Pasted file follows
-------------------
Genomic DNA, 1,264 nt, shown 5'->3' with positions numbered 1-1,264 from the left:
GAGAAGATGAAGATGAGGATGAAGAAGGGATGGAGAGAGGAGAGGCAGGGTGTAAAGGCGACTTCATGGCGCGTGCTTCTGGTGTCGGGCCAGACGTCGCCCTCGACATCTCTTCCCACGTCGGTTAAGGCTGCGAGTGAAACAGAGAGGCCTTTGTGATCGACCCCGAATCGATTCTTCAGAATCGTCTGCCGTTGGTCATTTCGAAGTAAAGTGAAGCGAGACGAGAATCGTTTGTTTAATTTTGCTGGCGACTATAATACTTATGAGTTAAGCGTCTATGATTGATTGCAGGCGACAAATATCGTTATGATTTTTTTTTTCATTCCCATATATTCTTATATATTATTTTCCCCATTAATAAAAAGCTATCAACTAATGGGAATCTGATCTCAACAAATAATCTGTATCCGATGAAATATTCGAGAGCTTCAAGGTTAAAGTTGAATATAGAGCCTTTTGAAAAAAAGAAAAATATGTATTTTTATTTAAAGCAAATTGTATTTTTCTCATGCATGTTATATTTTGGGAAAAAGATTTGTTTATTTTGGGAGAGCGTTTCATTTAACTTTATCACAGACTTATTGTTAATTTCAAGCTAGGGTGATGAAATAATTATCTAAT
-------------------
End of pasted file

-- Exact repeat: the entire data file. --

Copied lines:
Genomic DNA, 1,264 nt, shown 5'->3' with positions numbered 1-1,264 from the left:
GAGAAGATGAAGATGAGGATGAAGAAGGGATGGAGAGAGGAGAGGCAGGGTGTAAAGGCGACTTCATGGCGCGTGCTTCTGGTGTCGGGCCAGACGTCGCCCTCGACATCTCTTCCCACGTCGGTTAAGGCTGCGAGTGAAACAGAGAGGCCTTTGTGATCGACCCCGAATCGATTCTTCAGAATCGTCTGCCGTTGGTCATTTCGAAGTAAAGTGAAGCGAGACGAGAATCGTTTGTTTAATTTTGCTGGCGACTATAATACTTATGAGTTAAGCGTCTATGATTGATTGCAGGCGACAAATATCGTTATGATTTTTTTTTTCATTCCCATATATTCTTATATATTATTTTCCCCATTAATAAAAAGCTATCAACTAATGGGAATCTGATCTCAACAAATAATCTGTATCCGATGAAATATTCGAGAGCTTCAAGGTTAAAGTTGAATATAGAGCCTTTTGAAAAAAAGAAAAATATGTATTTTTATTTAAAGCAAATTGTATTTTTCTCATGCATGTTATATTTTGGGAAAAAGATTTGTTTATTTTGGGAGAGCGTTTCATTTAACTTTATCACAGACTTATTGTTAATTTCAAGCTAGGGTGATGAAATAATTATCTAAT